Silvermine flowers and India Venster
by Diana Studer
- gardening for biodiversity
in Cape Town, South Africa
Hiking among wildflowers
in the mountains
around Cape Town
Back in November his first hike was above the next bay to ours, which is Kalk Bay with the fishing harbour. Looking along the coast to Simon's Town.
We began by walking up the firebreak along Silvermine Village and on the Old Wagon Trail (drenched last time). Luckily in time to see, the flowers before they were weed-whacked. Not the fire hazard bushes, but all the blooming tinies!
Leucadendron xanthoconus, cones in yellow bracts, new leaves silver and wine-red. Creamy Brunia lanuginosa. Gladiolus carneus with spade-shaped deep red marks on lower petals. Small pink Erica mauritanica.
Polygala garcinii with white tassel. Pink locust with double set of legs (we are a pair!) Green-ringed yellow daisy Ursinia paleacea. Mauve pea Otholobium virgatum.
Gold Helichrysum cymosum. Tiny annual Helichrysum indicum. Tiny mat-forming Helichrysum tinctum. Lobelia pinifolia.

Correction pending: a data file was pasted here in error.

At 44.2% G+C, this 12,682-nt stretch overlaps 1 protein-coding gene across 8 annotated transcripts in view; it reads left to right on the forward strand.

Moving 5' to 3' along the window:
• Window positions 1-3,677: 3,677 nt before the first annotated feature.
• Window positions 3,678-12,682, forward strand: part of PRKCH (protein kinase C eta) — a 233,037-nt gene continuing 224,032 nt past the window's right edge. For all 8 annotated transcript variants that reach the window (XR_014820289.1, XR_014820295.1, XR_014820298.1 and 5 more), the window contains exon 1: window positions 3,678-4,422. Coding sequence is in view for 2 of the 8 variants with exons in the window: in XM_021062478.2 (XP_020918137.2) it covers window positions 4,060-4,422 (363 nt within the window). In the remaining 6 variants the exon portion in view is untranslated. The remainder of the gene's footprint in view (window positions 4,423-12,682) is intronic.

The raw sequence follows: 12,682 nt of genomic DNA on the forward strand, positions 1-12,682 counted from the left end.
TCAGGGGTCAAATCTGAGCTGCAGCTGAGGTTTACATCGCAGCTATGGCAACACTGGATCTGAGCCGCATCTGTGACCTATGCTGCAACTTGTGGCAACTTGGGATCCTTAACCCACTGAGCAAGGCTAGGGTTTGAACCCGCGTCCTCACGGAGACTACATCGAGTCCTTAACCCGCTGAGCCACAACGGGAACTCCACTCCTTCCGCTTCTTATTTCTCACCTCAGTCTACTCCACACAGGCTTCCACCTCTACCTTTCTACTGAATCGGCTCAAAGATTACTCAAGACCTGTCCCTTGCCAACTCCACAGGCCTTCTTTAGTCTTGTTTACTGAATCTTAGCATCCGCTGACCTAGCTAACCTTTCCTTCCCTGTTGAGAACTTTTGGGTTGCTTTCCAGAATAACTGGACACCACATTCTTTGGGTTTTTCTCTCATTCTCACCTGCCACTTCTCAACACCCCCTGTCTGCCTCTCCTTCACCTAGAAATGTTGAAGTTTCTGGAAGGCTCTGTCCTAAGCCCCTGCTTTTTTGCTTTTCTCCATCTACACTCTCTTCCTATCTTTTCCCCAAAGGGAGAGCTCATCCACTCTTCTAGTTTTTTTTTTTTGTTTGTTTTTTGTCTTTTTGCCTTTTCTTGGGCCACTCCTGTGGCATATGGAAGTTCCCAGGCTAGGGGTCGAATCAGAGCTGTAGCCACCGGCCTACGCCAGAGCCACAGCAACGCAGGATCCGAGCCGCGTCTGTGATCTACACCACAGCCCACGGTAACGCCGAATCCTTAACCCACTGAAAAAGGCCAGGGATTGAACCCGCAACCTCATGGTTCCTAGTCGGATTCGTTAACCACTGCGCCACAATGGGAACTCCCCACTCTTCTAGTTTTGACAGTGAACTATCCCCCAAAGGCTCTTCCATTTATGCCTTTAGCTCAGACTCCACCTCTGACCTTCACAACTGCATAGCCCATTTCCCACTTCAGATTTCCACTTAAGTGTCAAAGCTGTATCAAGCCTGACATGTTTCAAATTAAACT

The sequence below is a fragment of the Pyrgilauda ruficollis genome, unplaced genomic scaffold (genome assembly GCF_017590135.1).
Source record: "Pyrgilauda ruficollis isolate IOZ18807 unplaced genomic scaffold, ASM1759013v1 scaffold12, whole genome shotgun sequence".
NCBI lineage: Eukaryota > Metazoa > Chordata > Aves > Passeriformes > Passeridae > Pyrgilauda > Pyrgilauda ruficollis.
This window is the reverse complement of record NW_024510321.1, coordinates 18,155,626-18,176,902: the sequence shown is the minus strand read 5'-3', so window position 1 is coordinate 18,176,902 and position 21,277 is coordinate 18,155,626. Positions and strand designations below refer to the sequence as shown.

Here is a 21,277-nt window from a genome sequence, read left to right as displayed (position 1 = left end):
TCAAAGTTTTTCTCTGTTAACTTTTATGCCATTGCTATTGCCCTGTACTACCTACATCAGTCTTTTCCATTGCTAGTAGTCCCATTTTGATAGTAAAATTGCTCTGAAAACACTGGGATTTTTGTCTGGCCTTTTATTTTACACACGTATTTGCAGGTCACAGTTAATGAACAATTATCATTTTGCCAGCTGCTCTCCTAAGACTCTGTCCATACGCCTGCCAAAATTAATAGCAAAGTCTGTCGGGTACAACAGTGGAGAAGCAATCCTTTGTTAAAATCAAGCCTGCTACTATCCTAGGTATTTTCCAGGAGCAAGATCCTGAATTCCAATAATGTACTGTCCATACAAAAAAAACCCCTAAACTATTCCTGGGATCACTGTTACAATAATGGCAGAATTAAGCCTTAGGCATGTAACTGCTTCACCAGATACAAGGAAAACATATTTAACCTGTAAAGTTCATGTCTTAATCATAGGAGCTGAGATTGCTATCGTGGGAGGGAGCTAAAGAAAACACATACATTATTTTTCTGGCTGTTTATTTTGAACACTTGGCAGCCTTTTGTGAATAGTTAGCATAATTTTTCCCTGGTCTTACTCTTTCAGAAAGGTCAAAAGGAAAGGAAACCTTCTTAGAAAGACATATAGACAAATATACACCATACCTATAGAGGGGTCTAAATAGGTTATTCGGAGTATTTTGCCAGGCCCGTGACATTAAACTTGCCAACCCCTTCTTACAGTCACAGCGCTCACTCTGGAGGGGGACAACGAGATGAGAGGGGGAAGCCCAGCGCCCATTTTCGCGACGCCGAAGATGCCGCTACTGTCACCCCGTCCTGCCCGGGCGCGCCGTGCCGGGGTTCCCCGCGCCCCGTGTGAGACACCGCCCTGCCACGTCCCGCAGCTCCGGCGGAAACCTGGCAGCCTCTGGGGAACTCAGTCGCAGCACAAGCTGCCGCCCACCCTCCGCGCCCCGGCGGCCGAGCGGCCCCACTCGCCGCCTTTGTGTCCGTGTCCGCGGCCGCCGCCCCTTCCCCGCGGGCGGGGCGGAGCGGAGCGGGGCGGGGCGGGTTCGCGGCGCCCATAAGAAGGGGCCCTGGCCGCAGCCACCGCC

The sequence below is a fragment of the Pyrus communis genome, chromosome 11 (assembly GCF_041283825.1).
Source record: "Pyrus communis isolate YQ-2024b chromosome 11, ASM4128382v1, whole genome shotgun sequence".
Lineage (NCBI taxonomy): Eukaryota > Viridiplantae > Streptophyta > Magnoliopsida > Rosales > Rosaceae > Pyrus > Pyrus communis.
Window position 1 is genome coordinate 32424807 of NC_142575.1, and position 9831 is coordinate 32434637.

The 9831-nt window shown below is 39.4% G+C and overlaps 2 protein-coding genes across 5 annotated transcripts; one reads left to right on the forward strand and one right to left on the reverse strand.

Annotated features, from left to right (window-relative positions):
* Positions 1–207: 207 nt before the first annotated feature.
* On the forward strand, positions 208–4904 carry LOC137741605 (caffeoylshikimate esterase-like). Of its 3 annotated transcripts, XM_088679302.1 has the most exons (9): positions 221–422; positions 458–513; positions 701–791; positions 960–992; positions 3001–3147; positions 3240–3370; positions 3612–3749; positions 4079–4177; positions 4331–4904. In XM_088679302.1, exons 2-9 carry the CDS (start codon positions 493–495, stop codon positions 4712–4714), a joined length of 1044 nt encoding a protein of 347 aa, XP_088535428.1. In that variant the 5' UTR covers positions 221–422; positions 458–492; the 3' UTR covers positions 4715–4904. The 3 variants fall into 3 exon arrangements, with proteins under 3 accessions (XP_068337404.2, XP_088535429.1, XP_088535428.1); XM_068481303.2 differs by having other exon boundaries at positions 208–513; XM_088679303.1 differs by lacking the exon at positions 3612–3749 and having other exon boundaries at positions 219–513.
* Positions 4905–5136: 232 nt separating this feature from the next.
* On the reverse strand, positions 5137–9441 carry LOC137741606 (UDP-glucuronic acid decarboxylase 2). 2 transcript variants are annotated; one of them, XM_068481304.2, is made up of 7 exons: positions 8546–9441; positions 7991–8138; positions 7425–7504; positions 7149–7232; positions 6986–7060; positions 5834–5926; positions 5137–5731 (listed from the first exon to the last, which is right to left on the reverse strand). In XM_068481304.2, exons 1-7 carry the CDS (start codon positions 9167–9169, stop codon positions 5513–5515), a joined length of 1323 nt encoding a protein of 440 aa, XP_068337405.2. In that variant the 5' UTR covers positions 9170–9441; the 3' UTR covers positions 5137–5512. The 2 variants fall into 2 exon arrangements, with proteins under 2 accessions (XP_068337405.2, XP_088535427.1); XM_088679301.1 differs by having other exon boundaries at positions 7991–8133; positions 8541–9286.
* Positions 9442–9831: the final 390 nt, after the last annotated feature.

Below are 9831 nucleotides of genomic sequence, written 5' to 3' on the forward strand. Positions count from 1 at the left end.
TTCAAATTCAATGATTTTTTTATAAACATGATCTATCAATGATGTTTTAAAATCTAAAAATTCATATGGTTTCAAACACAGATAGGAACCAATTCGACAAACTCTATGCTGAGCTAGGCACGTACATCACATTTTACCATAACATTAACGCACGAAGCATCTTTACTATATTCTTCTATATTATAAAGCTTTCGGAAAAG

We hiked up Elsie's Peak to see Erica halicacaba, which likes to grow on cliff faces. Large bush at the base of the summit, with a smaller one midway up.
Yellow Bobartia indica (looks like a reed out of flower). Terracotta and gold Ixia dubia. Fynbos on slope of Elsie's Peak.
Lady's hand Cyanella hyacinthoides. Dilatris pillansii with stamens, 2 long and one short. True pink Watsonia borbonica.
Love the blaze of pink, lemon yellow and russet Syncarpha gnaphaloides against its billow of silver leaves! Red blister beetle on Cullumia setosa.
Aspalathus callosa with its egg-shaped cluster. Aspalathus carnosa flowers cupped in beauty. Aspalathus chenopoda requires its spikes to be kept at a respectful distance, especially when it grows along the path. Tornleaf Lichtensteinia lacera is an umbel.
Banded blue Roella ciliata. Pseudoselago spuria (with devouring monkey beetle). Purple pea Otholobium fruticans. White Scabiosa columbaria.
The usual yellow Microdon dubius. Trailing pincushion protea Leucospermum hypophyllocarpodendron. Yellow Linum africanum. Pelargonium longifolium in shell pink with burgundy.
Twice in November he climbed via India Venster (= window), an opening in the rock on the face of Table Mountain between the cable stations. The shape of a green patch on the mountain, seen from the City, reminded British settlers of India.